Death.

It was 8am in the morning. I was blurry-eyed and I had half an hour until I needed to catch my bus to work. I’d overslept. Again. I grabbed my phone as though I had all the time in the world (an illusion I am guilty of living under every single day) and I noticed I had a message on the Facebook page for my blog. It was from the husband of a friend to tell me she had died.

Would I write some words to be read at her funeral? She thought highly of me.

It was 8am in the morning when I began to cry and I didn’t stop until the next day. I sat at my desk at work secretly crying. I cried on my walk home from work. I’d never met my friend in person but she was ingrained in the everyday existence that I call life. I miss her. She was my friend and I had known her online since I was about 16-years-old.

I have thought about her and her family every day since her death.

I usually find myself thinking about her during my 20/20/20 breaks at work. My optician insists that every 20 minutes I should look at something 20 feet away for 20 seconds to rest my eyes. I look at the trees outside of my office window, they surround the building I work in. It’s a concert hall and it is built on grounds that used to belong to the school next door.

The grounds that are now the foundations of the concert hall were once taken care of by a groundsman. When I was a child that groundsman was my grandfather and I have very-basic-yet-real memories of going to work with him and walking among the greenhouses and sheds that once stood where my office now is.

My granddad died last November.

Something I have learned from all of this grief is that it’s easy to be haunted by the ghosts of those who were once with us but no longer are. It’s easy to cling on and find meaning where there is none and it’s hard to let go. Yet we have to let go otherwise we risk living under the illusion that we have all the time in the world.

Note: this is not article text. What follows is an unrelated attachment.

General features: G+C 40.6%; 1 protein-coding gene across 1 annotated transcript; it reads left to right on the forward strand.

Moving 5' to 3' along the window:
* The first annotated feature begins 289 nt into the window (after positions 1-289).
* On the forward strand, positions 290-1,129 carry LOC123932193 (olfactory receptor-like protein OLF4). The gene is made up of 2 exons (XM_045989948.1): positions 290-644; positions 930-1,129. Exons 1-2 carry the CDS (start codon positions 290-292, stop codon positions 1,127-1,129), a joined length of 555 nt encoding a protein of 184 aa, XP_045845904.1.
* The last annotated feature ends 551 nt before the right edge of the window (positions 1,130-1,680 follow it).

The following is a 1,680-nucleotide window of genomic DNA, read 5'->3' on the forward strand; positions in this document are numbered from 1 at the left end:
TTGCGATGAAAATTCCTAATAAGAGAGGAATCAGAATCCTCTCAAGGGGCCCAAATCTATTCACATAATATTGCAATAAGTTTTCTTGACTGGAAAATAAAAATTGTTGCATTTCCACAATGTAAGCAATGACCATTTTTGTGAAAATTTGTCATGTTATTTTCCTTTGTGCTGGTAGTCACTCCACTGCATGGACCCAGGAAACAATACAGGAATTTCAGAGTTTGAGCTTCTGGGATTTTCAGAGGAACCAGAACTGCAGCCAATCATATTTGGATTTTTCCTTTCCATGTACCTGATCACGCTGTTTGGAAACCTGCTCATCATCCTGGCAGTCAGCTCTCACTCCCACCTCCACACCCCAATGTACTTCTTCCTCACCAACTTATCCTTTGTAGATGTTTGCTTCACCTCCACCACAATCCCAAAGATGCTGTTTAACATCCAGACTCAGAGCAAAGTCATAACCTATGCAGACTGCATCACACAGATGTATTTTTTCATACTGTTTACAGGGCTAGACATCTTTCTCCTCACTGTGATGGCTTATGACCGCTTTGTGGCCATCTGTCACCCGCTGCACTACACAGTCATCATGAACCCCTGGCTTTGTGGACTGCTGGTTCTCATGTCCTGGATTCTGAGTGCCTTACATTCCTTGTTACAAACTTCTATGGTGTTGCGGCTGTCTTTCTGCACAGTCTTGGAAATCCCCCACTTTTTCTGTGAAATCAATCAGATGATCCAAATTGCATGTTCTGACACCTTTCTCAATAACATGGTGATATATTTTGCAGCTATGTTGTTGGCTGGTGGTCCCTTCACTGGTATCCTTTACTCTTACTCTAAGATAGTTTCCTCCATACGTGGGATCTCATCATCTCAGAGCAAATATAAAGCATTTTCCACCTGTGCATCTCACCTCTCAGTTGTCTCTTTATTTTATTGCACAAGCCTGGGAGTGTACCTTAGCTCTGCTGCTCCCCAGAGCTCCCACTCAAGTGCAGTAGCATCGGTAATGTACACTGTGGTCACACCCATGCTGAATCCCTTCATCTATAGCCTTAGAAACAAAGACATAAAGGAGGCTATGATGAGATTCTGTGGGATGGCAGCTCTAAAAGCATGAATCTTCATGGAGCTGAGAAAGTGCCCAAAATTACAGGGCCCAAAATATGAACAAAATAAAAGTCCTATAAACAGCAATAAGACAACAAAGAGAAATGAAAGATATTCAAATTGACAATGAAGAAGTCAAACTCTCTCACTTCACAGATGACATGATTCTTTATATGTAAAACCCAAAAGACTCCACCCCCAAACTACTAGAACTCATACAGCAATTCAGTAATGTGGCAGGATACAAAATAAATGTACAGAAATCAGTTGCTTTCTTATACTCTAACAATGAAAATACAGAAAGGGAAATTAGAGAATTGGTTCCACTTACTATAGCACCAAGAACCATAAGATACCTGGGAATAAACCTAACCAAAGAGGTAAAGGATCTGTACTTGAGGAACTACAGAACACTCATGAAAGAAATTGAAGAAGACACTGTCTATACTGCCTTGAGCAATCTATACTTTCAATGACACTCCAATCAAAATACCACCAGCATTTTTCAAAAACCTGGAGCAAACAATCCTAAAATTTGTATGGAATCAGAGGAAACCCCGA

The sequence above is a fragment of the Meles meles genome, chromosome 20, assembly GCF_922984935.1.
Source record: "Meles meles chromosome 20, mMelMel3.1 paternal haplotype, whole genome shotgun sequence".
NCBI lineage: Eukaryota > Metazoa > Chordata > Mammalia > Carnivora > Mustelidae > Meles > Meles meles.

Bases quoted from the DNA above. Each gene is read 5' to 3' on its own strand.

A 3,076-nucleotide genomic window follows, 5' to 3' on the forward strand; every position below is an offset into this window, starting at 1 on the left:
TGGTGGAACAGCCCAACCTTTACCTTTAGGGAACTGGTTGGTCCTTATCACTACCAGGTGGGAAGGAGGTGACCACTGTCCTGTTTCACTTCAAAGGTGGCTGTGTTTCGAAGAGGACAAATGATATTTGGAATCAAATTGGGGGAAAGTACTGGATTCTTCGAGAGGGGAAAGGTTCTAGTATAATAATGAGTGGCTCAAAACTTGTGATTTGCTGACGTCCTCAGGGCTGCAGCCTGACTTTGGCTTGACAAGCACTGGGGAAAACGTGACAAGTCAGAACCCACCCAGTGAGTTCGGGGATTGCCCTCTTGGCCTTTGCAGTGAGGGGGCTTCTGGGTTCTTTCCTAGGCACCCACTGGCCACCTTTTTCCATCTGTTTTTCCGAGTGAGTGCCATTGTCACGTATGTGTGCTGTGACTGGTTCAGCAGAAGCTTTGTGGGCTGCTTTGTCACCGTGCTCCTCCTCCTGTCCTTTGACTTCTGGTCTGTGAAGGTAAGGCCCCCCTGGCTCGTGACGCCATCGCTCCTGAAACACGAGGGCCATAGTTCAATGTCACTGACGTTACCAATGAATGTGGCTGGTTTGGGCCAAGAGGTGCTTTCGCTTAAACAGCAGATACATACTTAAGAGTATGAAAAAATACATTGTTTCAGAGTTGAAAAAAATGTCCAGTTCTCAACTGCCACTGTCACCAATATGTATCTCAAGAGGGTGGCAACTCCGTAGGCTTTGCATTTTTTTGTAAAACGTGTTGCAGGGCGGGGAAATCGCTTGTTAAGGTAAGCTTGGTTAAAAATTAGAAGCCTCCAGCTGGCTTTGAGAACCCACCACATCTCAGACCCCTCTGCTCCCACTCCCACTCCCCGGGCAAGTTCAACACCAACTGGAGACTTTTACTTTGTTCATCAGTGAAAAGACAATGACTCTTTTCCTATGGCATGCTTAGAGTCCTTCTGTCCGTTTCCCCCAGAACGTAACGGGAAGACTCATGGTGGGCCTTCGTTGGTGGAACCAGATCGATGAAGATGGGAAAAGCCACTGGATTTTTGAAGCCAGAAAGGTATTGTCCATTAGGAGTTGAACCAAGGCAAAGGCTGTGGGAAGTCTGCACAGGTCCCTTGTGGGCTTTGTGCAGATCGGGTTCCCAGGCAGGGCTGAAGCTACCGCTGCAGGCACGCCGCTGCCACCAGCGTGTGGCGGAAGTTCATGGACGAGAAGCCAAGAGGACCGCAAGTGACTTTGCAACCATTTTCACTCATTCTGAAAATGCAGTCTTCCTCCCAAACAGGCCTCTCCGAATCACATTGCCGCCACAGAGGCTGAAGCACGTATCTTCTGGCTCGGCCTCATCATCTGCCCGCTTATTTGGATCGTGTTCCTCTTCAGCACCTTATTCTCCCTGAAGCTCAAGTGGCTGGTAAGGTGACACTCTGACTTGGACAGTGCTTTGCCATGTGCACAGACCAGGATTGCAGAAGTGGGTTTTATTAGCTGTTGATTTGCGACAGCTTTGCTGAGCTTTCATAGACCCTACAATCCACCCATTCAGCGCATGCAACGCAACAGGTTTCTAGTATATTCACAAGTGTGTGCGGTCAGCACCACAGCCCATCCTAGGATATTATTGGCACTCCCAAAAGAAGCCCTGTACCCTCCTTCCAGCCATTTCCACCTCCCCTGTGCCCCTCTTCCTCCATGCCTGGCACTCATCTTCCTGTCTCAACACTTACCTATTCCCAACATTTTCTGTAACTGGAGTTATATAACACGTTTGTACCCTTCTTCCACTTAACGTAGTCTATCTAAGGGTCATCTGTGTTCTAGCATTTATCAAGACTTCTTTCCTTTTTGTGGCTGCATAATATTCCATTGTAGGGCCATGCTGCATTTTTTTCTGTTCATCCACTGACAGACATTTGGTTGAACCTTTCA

Strangely (some would say) I made an impulse purchase of a book called Smoke Gets In Your Eyes by Caitlin Doughty and I began reading it shortly after my grandfather died. I’d amassed enough points on my reward card for a free book (or ten) and the cashier insisted I pick one up “as a christmas gift to yourself”. It was 1 month after my grandfather died and 1 month until my friend would die.

I am pleased that I read the book though because it confronts the subject of death with a truthfulness that, although at times is harsh, is right. Is deserved.

Simon Davis interviewed Doughty for his Vice column. Davis writes about death a lot and it’s good because we humans are at risk of ignoring our mortality and to do so comes at the cost of not living. As an atheist I’m often told that to not believe in an afterlife is to give up hope but I never know what I’m supposed to be hoping for that’s so important it has to wait until death. The only thing I do is regret the things I did not do and this gives me hope that I can take steps to lessen my eventual regrets with each day that passes.

So this is me telling you to read the book and think about the lessons within. It’s worth it. There’s a saying… ‘how terrible it is to love something that death can touch’ but this quote is wrong. It’s not terrible at all.

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Hayley Stevens

Hayley is a ghost geek and started to blog in 2007. She uses scientific scepticism to investigate weird stuff and writes about it here while also speaking publicly about how to hunt ghosts as a skeptic.

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